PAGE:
AU Facilities creates internship opportunities for students

New initiative in partnership with Smithsonian Gardens encourages community involvement

AU Facilities creates internship opportunities for students
Student, faculty and staff joined the campus beautification event to create a new garden between Bender Library and McKinley Building.

According to AU’s Academic Profile on its website, 95 percent of undergraduate students participate in at least one internship while at AU. AU Facilities have decided to tap into that market by offering unique paid internships to students.  

The internships range from groundskeeping to managing social media and composting. The students are paid D.C. minimum wage of $13.25 and are called interns, even though they are actually part-time workers. 

Tyler Orton, Zero Waste manager and leader of facilities management, currently has the most interns at AU Facilities. He has eight students working on a new composting program with a student supervisor for the Zero Waste Project. Orton’s interns do project-based work that he believes is beneficial for students to learn. 

“I’ve always managed projects, and I think a lot of students come out of school without an opportunity to actually get involved in a project,” Orton said. “In the sustainability world, we talk a lot about these theories and how they work, but when you get in practice and you get to implement something, you learn it in a totally different way.” 

Jesse Cross, a freshman studying environmental science, said he met Orton at a Zero Waste Club meeting. Orton offered Cross a paid internship to manage composting on campus along with seven other students, and Cross agreed. 

As self-described “glorified garbage men,” Cross and his fellow interns work behind the scenes at different food vendors around campus to ensure that food waste is correctly sectioned off to be composted. Most of the waste that is composted comes from the preparation and processing of food before it is served to the consumer.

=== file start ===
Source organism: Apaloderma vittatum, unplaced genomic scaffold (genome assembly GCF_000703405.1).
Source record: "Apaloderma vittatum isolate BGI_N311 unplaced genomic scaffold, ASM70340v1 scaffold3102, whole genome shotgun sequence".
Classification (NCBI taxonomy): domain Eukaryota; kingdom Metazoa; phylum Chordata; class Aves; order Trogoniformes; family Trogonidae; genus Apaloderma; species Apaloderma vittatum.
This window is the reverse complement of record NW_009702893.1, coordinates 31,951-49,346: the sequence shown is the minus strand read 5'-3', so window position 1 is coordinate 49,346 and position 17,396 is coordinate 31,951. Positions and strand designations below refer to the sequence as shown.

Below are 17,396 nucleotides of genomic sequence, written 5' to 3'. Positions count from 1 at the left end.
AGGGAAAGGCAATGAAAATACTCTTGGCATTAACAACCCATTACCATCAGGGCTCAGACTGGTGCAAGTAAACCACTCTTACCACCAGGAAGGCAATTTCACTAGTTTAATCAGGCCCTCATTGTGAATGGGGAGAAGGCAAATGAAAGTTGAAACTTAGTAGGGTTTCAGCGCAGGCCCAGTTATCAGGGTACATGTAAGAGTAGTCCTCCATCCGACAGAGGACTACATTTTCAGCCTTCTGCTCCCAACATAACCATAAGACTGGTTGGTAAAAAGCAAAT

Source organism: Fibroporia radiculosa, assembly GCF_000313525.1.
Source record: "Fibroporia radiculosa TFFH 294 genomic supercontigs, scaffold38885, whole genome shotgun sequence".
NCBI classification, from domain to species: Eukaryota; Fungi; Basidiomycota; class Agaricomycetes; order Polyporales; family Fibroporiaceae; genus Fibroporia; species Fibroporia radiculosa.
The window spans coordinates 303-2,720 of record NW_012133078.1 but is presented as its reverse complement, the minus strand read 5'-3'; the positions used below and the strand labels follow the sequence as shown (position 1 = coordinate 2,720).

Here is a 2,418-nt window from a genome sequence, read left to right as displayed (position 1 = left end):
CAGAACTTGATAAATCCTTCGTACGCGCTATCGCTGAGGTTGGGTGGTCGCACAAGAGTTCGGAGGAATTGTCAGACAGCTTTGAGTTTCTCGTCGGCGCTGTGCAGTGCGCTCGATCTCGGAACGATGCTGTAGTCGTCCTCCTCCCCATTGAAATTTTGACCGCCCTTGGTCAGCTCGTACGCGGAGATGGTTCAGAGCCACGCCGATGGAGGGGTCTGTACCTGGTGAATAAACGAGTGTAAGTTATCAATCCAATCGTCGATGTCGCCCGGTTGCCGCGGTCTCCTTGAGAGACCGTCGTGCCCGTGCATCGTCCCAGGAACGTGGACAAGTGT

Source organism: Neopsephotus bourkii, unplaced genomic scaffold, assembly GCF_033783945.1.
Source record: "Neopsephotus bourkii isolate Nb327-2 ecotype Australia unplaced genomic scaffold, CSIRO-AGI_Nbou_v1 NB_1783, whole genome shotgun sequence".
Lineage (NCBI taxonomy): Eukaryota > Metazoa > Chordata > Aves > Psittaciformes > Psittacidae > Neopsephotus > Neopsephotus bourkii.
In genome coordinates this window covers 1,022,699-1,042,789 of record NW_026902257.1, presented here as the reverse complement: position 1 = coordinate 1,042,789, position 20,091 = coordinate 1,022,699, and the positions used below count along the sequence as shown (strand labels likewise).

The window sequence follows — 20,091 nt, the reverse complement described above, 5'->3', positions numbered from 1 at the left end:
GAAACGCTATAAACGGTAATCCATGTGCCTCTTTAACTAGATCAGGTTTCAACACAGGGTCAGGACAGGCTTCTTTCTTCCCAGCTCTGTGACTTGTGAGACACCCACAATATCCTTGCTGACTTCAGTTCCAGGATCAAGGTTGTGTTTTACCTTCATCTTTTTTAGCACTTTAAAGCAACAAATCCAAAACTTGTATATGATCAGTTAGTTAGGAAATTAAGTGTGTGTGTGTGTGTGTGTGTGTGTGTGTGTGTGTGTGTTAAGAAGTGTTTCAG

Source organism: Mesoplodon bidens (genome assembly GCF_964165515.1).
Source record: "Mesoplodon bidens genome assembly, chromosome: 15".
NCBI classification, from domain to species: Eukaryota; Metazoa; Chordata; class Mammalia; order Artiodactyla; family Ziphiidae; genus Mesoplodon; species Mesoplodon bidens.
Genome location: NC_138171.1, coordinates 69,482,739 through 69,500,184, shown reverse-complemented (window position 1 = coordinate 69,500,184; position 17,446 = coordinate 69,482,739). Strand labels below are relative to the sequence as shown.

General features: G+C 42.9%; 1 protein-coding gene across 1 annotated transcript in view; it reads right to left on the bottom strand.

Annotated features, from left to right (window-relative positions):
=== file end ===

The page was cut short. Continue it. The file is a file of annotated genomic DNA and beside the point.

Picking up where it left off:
“I work a lot with campus food vendors to collect their food waste and make sure it is not contaminated or that anything is put into the [trash] compactor,” said Cross.

AU Facilities engaged with students for Campus Beautification Day on April 9, an AU tradition that has taken place on campus for the past 26 years. Students, faculty and staff had the opportunity to participate in projects, which included putting sodding on the quad, planting trees, shrubs, annual flowers, perennials and a green roof on the Mary Graydon Center. 

AU Facilities is also planning on adding another student internship program called the Learning by Leading Program. Stephanie Destefano, the AU grounds operations manager, was inspired to implement the program at AU after attending an American Public Gardens conference in California last summer. 

The program was originally established at the University of California, Davis and it allows students to intern at the UC Davis public garden and arboretum. In the AU program, students will have the opportunity to work in the gardens at the Smithsonian. 

Destefano said people at the conference noticed the lack of interest and willingness of students to work at botanical gardens, arboretums and in horticultural fields. She hopes that the program will give students experience and inspire them to pursue a potential career in the field. 

“It is meant to empower the student and hopefully develop future leaders and future people that are going to go into green jobs, and not particularly public gardens, but also in environmental jobs in general, to make people more aware that these jobs exist,” Destefano said. 

Cynthia Brown, the manager of collection, management and education at the Smithsonian, attended the conference with Destefano and will be acting as the liaison between AU students and the Smithsonian. Brown wanted to expose students to the world of greenery by offering them the opportunity to intern at the Smithsonian.

“Even if your major isn’t horticulture, you might be interested in seeing how you can make a difference in green spaces, learning about what green spaces offer to the public and maybe you just want to see one of the coolest ways of saving the world,” Brown said. 

The program is expected to start in the fall and students of all majors are welcome to apply. The number of students needed for the program and the specific Smithsonian gardens that will be part of the program has not been determined yet. 

jcrispyn@theeagleonline.com 

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